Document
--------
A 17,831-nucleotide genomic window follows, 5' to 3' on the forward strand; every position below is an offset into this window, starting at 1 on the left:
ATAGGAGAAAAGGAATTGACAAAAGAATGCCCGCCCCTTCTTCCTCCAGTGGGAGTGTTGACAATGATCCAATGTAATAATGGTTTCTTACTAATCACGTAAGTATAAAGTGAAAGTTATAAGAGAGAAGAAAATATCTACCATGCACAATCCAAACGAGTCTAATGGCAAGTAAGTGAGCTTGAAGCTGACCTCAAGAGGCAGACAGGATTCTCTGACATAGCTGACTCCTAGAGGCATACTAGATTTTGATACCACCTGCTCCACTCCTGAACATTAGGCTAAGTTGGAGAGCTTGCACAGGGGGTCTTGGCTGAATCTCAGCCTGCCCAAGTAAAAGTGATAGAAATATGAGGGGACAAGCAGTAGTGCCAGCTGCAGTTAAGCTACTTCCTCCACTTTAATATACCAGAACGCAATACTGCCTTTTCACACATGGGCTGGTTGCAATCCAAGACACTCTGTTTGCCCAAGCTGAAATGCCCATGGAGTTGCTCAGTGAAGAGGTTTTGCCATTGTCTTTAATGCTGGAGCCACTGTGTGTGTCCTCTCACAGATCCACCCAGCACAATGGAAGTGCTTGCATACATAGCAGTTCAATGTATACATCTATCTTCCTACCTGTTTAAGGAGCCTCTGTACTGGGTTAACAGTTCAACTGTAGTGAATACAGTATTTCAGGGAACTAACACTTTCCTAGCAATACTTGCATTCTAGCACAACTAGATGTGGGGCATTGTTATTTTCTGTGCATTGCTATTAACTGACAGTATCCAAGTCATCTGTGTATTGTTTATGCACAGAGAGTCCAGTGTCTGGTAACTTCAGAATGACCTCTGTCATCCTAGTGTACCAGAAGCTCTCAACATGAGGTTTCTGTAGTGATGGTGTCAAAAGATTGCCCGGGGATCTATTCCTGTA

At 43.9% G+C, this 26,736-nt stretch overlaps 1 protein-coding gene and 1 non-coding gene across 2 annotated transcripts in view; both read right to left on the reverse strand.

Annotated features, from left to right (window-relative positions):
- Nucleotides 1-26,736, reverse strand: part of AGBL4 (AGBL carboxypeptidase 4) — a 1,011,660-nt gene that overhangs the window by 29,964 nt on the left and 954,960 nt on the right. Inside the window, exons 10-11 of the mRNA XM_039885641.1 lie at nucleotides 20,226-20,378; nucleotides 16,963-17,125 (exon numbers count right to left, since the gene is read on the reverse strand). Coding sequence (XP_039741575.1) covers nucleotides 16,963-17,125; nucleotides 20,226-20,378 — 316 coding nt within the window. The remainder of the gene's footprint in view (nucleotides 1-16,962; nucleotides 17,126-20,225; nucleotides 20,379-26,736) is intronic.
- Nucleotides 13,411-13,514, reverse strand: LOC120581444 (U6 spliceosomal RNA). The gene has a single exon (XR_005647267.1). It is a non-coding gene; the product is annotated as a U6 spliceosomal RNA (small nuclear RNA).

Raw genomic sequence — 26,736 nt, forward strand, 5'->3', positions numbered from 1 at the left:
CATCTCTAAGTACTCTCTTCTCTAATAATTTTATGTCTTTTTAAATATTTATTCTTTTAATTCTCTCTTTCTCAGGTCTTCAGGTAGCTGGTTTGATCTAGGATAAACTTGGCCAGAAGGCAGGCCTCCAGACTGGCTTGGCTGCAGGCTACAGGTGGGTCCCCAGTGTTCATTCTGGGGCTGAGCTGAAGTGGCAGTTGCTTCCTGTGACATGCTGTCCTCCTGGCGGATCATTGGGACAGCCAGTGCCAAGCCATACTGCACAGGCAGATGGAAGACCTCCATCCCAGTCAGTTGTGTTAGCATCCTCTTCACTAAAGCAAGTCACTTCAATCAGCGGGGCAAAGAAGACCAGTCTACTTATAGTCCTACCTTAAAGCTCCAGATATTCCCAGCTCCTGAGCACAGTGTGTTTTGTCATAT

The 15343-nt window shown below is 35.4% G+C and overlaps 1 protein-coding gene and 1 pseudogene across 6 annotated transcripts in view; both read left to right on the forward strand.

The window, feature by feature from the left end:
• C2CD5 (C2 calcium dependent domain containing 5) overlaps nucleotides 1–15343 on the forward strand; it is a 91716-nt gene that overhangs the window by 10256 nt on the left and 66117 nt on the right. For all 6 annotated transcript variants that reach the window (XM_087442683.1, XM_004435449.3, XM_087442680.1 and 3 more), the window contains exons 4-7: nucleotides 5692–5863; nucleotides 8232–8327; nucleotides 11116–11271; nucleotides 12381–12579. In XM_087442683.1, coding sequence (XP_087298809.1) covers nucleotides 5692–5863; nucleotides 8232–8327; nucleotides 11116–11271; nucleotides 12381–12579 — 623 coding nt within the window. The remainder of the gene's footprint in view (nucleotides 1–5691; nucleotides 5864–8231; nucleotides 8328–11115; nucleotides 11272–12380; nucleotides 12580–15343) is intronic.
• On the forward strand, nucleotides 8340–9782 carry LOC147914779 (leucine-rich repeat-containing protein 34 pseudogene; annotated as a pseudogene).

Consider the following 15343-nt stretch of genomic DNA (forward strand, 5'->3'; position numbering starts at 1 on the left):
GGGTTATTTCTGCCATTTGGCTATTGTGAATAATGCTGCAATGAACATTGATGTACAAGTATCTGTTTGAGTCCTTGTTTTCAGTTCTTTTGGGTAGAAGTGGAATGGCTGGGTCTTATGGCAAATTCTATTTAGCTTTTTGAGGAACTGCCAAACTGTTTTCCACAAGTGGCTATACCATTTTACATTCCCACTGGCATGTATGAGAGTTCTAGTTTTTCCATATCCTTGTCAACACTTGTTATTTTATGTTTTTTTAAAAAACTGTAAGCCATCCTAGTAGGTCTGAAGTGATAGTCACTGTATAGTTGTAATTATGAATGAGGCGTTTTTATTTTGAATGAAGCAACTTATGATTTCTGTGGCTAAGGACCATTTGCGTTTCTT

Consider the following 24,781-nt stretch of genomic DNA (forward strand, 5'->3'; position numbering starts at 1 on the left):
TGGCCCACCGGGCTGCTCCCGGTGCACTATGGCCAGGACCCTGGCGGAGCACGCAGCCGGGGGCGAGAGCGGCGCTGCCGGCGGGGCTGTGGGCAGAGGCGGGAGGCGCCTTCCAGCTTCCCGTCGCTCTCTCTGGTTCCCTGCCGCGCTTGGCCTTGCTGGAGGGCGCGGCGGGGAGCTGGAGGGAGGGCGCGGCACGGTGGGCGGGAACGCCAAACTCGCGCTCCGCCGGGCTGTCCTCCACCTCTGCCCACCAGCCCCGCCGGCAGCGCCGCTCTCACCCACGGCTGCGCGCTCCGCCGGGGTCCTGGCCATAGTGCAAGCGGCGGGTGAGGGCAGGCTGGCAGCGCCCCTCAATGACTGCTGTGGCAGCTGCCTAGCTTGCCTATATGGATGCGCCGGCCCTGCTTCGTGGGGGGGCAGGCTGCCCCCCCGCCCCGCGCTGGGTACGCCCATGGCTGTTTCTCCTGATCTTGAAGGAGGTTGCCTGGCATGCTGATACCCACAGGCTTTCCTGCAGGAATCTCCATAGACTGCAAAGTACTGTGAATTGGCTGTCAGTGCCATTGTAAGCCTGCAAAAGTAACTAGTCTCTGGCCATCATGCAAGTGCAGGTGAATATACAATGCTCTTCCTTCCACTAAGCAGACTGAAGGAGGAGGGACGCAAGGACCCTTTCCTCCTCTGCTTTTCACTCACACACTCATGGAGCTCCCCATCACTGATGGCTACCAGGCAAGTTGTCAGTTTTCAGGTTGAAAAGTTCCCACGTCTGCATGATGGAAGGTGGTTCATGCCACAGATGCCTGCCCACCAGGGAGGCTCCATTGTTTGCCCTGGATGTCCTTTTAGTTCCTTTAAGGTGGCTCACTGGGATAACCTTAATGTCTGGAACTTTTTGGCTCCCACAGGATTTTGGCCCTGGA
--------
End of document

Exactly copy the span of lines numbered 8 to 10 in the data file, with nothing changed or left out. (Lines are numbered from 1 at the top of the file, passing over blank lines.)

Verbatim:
CATCTCTAAGTACTCTCTTCTCTAATAATTTTATGTCTTTTTAAATATTTATTCTTTTAATTCTCTCTTTCTCAGGTCTTCAGGTAGCTGGTTTGATCTAGGATAAACTTGGCCAGAAGGCAGGCCTCCAGACTGGCTTGGCTGCAGGCTACAGGTGGGTCCCCAGTGTTCATTCTGGGGCTGAGCTGAAGTGGCAGTTGCTTCCTGTGACATGCTGTCCTCCTGGCGGATCATTGGGACAGCCAGTGCCAAGCCATACTGCACAGGCAGATGGAAGACCTCCATCCCAGTCAGTTGTGTTAGCATCCTCTTCACTAAAGCAAGTCACTTCAATCAGCGGGGCAAAGAAGACCAGTCTACTTATAGTCCTACCTTAAAGCTCCAGATATTCCCAGCTCCTGAGCACAGTGTGTTTTGTCATAT

The 15343-nt window shown below is 35.4% G+C and overlaps 1 protein-coding gene and 1 pseudogene across 6 annotated transcripts in view; both read left to right on the forward strand.

The window, feature by feature from the left end: